Understand the general principles of copyright and intellectual property law and how they may apply to specific situations.
What is Copyright?
Copyright ensures that an author controls over how their work is distributed and used. Copyright covers anything you create in a “fixed tangible form” such as research articles in a journal, chapters in a textbook, dissertations, websites, or even the code of software you designed.
Where can I find some basic information about copyright?
- Copyright law can be complicated and is highly dependent on what you are trying to do. Some good basic information can be found at https://www.lib.umn.edu/services/copyright/basics.
- You should also contact us with specific questions.
What happens if a publisher or copyright holder says I violated copyright?
The publisher should be able to prove they have copyright. If you do not have rights to use images or text, you may have used alternative and openly available materials. If you have questions, you can contact a member of the scholarly communication team for further help.
I have been told that I can use “fair use." What is it and what can I do?
Copyright and Scholarship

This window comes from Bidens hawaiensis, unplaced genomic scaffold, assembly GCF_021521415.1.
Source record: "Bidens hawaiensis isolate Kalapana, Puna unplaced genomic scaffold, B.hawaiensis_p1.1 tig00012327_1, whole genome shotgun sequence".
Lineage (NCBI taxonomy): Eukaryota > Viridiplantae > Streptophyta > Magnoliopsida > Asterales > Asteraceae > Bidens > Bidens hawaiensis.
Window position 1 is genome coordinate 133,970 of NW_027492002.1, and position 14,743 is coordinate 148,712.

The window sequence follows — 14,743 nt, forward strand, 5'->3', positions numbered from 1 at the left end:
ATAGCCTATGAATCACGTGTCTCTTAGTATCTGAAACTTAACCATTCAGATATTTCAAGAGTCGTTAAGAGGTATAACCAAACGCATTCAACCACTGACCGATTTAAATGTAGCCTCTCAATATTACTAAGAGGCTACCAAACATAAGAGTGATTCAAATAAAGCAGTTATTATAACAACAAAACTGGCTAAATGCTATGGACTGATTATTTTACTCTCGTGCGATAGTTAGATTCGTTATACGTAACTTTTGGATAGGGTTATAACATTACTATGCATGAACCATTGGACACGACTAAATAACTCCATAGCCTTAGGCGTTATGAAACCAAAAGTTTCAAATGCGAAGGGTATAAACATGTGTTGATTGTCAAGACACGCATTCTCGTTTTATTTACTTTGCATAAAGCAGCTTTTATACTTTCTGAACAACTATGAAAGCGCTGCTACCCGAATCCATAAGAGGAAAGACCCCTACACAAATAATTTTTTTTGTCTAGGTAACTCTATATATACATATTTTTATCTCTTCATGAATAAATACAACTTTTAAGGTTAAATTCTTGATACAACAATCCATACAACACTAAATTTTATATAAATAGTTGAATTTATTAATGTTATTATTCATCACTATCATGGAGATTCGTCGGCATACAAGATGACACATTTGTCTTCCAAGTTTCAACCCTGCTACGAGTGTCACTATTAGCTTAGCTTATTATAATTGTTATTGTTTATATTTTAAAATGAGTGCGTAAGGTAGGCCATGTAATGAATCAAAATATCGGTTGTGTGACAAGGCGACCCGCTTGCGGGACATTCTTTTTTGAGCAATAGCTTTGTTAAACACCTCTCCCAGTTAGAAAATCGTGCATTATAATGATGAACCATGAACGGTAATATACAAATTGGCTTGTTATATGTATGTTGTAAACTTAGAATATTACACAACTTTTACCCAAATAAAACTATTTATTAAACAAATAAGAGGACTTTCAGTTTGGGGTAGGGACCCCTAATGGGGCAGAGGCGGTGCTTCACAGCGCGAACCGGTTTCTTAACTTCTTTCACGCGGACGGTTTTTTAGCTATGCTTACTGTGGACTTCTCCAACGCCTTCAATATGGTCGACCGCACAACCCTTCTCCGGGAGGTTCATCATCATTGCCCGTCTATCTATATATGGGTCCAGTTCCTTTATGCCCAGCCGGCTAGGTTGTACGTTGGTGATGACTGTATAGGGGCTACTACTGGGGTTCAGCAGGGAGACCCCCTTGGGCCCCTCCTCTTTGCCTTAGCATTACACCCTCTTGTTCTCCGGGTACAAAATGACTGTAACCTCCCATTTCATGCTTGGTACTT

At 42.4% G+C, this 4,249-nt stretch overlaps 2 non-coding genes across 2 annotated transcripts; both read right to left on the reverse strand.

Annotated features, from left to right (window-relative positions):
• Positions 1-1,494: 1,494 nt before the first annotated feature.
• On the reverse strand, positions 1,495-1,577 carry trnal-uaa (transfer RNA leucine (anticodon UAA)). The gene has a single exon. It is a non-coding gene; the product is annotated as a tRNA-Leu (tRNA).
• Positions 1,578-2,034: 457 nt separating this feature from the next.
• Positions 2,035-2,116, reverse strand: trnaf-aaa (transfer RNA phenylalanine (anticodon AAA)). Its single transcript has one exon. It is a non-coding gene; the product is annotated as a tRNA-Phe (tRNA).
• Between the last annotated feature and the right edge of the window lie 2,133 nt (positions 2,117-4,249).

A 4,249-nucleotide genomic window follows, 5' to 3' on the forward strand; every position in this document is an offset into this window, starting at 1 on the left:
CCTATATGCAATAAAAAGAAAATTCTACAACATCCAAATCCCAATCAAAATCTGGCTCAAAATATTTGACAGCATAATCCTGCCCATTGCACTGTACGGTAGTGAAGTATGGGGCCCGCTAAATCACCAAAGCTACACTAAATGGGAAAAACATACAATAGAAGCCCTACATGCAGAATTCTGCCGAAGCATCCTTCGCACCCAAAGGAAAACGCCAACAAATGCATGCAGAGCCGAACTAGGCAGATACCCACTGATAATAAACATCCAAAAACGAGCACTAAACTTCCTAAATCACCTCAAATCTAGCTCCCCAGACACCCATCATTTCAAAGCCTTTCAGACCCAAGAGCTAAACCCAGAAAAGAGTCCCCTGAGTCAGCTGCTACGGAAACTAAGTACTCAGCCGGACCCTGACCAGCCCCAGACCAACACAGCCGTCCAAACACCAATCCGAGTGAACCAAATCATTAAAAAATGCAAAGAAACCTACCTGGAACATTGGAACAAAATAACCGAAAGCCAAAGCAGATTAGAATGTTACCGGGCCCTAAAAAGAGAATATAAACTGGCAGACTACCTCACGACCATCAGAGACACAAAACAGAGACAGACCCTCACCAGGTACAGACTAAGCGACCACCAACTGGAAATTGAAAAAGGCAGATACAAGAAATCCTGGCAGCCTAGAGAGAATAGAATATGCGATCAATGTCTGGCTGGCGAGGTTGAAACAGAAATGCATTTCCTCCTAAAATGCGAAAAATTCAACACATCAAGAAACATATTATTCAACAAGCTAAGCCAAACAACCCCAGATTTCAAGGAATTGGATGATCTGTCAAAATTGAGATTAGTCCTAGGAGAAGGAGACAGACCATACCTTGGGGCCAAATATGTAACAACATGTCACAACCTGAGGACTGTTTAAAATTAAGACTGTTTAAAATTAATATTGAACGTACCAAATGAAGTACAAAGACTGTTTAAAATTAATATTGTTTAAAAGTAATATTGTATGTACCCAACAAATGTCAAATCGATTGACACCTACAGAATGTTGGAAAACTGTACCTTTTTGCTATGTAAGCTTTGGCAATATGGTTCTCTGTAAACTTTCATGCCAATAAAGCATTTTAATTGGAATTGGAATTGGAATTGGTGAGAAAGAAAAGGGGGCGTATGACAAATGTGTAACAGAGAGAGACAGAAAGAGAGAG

I would like to make an article I published more widely available, how can I do that?
- The Dartmouth Faculty Open Access Policy allows all faculty to post preprints of their scholarly articles in Dartmouth Digital Commons.
- For more information on the policy and how to share materials, please contact us.
Can I use copyrighted materials in my research or teaching?
There are many exceptions within copyright law that allow for scholars and teachers to make use of copyrighted materials in their work. The most common of these exceptions is what is known as “fair use.” Fair use is highly case-specific, so if you have questions about such uses, please contact a member of the scholarly communication team with details about your intended use.
What are license agreements?
License agreements permit publishers in most academic journals to take copyright from you thereby removing your ability to disseminate the work elsewhere, meaning that access to the work is only available to those with a subscription to that journal.
License agreements, however, can be used in other ways. Many open access journals allow authors to retain their copyright and thus their ability to disseminate the work through other channels.
I have been asked to sign a Creative Commons license, what is that?
Additional Resources on Copyright and Licensing
- Dartmouth copyright policy Official guidelines from the Technology Transfer Office at Dartmouth
- Dartmouth Faculty Open Access Policy Grants Dartmouth College a license to make faculty work available
- Creative Commons Allows you to license your work under certain conditions that you set
- Fair Use and Copyright Explanations From Harvard University’s Copyright Office